11:46am: The Yankees are covering just $850K of Ottavino’s salary,
11:30am: Feinsand tweets that “it appears” the Red Sox are taking on Ottavino’s $8MM salary and a deferred $3MM signing bonus that is due to be paid out in 2022. In doing so, they’ll effectively purchase a new pitching prospect and take on a potential bounceback reliever (who could be a deadline trade candidate if the Sox are out of the division hunt). The Yankees, meanwhile, will shed Ottavino’s $9MM luxury-tax hit.
11:16am: The Yankees have traded right-hander Adam Ottavino to the Red Sox, reports Lindsey Adler of The Athletic (via Twitter). Joel Sherman of the New York Post adds that the Yankees are sending Ottavino and a prospect to Boston. The Red Sox are taking on “most” of Ottavino’s $8MM salary, per Sherman, which will help the Yankees to distance themselves from the $210MM luxury-tax barrier — a threshold they were nearly up against prior to agreeing to this swap.
After acquiring Jameson Taillon from the Pirates and agreeing to terms with DJ LeMahieu and Corey Kluber, the Yankees found themselves with roughly one million dollars separating them from the tax threshold, per Roster Resource’s Jason Martinez. Shedding the bulk of Ottavino’s remaining salary will give the Yankees some vital breathing room as they look to round out their offseason dealings. The Yankees have recently spoken to Brett Gardner’s camp about a reunion, and the club could yet be in the hunt for affordable rotation depth even after adding Kluber and Taillon. Both are coming off injury-ruined 2020 seasons, after all, and the rest of the team’s rotation comes with similar workload concerns.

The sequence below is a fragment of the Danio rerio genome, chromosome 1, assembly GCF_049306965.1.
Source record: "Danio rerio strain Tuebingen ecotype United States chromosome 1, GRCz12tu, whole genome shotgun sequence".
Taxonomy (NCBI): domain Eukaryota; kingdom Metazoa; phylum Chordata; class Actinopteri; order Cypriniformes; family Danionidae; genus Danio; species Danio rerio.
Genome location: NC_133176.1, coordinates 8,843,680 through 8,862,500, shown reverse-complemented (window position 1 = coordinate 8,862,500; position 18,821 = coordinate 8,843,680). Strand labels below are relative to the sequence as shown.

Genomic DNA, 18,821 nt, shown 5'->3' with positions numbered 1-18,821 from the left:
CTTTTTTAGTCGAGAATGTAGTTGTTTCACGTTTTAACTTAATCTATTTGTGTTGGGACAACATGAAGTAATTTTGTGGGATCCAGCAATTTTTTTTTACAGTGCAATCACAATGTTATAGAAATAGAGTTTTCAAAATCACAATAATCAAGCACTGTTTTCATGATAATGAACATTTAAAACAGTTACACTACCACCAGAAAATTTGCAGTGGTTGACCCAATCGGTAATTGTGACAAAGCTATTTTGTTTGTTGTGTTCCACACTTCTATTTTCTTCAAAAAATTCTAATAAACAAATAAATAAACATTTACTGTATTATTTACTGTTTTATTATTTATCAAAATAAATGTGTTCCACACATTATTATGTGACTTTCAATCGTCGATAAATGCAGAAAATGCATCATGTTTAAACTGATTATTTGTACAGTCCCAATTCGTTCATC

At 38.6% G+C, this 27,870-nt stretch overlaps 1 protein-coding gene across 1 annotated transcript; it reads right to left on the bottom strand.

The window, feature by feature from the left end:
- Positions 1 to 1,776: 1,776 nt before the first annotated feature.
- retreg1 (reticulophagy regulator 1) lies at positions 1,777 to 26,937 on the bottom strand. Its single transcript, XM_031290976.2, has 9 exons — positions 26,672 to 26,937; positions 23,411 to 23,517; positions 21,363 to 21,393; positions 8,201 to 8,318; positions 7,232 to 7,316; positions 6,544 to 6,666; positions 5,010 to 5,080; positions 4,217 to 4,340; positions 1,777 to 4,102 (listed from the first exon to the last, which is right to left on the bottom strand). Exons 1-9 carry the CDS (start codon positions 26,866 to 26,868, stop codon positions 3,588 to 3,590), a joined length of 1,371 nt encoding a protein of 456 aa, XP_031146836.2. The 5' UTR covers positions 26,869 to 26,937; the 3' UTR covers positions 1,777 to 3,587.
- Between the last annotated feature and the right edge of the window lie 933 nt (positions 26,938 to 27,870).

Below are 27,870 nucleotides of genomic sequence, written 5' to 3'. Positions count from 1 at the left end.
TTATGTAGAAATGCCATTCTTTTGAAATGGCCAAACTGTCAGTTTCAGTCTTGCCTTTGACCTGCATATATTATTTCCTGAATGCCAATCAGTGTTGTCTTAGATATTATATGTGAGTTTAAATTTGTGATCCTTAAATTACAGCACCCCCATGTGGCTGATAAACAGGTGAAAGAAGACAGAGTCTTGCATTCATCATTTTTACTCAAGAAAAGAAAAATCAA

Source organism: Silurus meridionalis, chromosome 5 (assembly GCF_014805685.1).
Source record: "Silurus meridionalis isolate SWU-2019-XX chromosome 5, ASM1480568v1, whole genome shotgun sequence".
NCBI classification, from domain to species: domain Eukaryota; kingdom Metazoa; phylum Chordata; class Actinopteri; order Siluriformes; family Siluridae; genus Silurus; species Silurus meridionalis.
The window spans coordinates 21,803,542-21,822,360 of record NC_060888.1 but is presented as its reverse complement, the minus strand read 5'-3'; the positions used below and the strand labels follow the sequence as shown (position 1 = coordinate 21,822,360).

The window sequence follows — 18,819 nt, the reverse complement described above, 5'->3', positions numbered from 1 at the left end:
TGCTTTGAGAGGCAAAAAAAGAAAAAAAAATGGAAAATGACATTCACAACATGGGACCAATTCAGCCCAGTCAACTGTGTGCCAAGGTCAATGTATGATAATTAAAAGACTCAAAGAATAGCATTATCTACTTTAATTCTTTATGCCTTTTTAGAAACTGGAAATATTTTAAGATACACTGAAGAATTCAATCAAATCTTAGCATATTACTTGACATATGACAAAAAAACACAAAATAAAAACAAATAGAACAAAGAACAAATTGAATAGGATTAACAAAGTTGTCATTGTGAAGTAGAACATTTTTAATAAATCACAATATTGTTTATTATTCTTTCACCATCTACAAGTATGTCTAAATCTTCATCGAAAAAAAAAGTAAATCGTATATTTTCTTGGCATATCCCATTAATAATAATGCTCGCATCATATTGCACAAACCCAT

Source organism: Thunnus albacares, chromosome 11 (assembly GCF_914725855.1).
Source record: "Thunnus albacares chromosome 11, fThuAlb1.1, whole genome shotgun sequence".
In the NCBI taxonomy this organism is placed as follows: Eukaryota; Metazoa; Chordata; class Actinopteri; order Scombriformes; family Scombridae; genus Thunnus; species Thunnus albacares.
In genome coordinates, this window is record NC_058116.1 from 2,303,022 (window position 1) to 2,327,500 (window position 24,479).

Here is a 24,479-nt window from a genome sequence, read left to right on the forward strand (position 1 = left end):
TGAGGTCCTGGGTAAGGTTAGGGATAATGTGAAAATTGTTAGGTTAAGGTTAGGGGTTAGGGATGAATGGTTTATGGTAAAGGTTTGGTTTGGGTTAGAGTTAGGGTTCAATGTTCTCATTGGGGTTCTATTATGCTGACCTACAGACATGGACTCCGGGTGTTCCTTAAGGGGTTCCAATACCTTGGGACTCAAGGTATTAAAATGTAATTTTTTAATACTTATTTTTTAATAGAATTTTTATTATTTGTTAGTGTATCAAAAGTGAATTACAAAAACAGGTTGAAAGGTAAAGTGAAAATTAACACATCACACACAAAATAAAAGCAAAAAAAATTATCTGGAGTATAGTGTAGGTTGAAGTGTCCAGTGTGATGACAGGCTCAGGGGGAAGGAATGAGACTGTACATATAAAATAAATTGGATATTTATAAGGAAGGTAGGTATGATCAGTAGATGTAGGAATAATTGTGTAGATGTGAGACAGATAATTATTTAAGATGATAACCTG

The trade between the two teams is the first in seven years and, as MLB.com’s Mark Feinsand points out, only the second trade that Yankees GM Brian Cashman has ever made with his organization’s top rival.
While finances are the clear driving factor in this trade, it’s unlikely the Yankees would’ve made the move had Ottavino not struggled through a dismal showing in last year’s shortened season. The 35-year-old appeared in 24 games but totaled just 18 1/3 innings of work, yielding a dozen runs on 20 hits and nine walks with 25 punchouts in that time. Ottavino’s 5.89 ERA was his highest since debuting as a rookie with the Cardinals back in 2010, although fielding-independent metrics were more bullish on his work (3.52 FIP, 3.62 SIERA).
Control has never been a strong point for Ottavino, but he dropped his walk rate from 13.8 percent in 2017-19 to 10.6 percent last year. It’s easy to call his ERA a result of a sky-high .375 average on ball in play, but Ottavino’s struggles appeared to be more than a function of simple bad luck. In spite of his improved control, the right-hander’s strikeout rate dipped a bit (31.5 percent to 29.4 percent), and Ottavino yielded hard contact at a career-high rate (90.6 mph average exit velocity; 50 percent hard-hit rate).
Ottavino was a high-quality reliever as recently as 2018-19 between the Rockies and Yankees, however, when he logged a combined 2.19 ERA and 33.8 percent strikeout rate through 144 innings of work. The Red Sox will hope that he can bounce back to that form, but the trade in some ways underscores how both clubs are realistic about Boston’s chances of competing in 2021. If the Red Sox expected to compete, would they help the Yankees by giving them further payroll space to operate underneath the tax threshold? And if the Yankees viewed the Red Sox as a threat, would they risk sending a talented reliever — albeit one in need of a rebound — to their nemesis?
Boston’s motivation in making the deal, surely, was in part to hope that Ottavino will rebound but also to purchase a pitching prospect who isn’t terribly far off from the big leagues. The 23-year-old German was a fourth-round pick out of college and a late riser on draft boards in 2018, as Eric Longenhagen wrote last year at FanGraphs. German added muscle to a projectable frame between his junior and senior years of college and saw his velocity spike late in the 2018 NCAA season. He’s continued to add velocity in pro ball, per Longenhagen, though there are concerns about his secondary offerings. MLB.com previously ranked German 24th among Yankees prospects, so he’ll settle somewhere into the middle tiers of the Red Sox’ rankings now.